LLNL technology could detect emerging viral diseases

A microbe detection array technology developed by scientists at the Lawrence Livermore National Laboratory (LLNL) could lead to a faster method for the detection of emerging viral diseases.

An international team of researchers from eight different countries studied the possible use of the Lawrence Livermore Microbial Detection Array (LLMDA) in a paper published in June in PLOS ONE. The researchers found that when it was combined with a DNA amplification technique, the LLMDA was able to correctly identify 29 different emerging viruses in clinical and non-clinical samples, according to a LLNL press release.

"The study shows that we are moving closer to having a robust technology that can be used for surveillance of emerging diseases," Kevin McLoughlin, a biostatistician who designed the analysis algorithm, said. "It could be used in public health laboratories to screen samples for viruses that are unexpected in the population."

The LLMDA detects microbes using probes arranged in a checkerboard pattern in the middle of a one-inch by three-inch glass slide. After purifying the DNA or RNA from a sample, researchers label the sample with a fluorescent dye and hybridize the sample on a microarray at approximately 107.6 degrees Fahrenheit. The system uses a fluorescent scanner and analysis software to detect the probes that have lit up, which indicates the presence of viral or bacterial sequences.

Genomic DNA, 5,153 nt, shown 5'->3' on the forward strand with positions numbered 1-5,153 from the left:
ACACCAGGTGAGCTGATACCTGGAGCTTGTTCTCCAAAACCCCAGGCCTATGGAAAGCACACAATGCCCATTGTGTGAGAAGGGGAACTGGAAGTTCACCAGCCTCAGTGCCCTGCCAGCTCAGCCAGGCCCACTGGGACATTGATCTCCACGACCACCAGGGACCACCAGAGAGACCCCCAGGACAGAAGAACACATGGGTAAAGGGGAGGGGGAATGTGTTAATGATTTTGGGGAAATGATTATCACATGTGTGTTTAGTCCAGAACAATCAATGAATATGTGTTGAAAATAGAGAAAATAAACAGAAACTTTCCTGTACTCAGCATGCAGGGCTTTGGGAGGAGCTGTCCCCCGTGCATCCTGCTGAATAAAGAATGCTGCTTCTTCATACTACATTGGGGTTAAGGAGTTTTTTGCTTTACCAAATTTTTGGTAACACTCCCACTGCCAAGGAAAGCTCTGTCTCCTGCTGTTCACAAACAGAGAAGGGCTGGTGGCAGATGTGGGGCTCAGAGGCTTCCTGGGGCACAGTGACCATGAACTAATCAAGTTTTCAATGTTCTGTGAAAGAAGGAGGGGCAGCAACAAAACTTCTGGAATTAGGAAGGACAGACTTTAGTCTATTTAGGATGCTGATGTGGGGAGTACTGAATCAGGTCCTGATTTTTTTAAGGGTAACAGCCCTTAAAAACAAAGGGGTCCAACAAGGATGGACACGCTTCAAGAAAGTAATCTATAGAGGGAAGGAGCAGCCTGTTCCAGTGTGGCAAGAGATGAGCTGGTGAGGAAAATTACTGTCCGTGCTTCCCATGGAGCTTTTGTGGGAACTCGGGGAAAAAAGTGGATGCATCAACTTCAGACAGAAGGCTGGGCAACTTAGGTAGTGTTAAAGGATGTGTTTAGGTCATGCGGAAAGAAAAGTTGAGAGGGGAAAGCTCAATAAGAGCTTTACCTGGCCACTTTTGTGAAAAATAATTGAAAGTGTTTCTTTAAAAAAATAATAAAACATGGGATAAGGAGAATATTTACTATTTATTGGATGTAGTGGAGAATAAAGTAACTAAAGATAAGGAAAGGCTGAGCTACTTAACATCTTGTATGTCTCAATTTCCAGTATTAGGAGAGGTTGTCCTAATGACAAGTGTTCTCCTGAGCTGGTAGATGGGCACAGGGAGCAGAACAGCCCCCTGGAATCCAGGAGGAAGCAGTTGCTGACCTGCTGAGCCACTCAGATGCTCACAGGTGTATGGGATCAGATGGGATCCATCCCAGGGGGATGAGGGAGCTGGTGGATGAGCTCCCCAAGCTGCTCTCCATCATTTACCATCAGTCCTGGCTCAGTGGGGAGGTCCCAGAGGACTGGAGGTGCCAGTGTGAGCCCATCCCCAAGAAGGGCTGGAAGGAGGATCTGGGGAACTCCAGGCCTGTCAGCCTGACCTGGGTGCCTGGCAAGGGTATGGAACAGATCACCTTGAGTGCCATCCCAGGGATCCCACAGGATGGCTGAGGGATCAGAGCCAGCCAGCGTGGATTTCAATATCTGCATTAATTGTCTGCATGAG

The authors of the study found the LLMDA was sensitive and specific to a wide range of emerging viruses, including dengue fever virus, West Nile virus and Crimean-Congo hemorrhagic fever virus. Crimean-Congo hemorrhagic fever virus is considered a select agent by the Department of Health and Human Services and the U.S. Department of Agriculture. Select agents have the potential to pose a severe threat to human, animal or plant health.

The LLNL provides solutions to U.S. national security challenges through science, engineering and technology.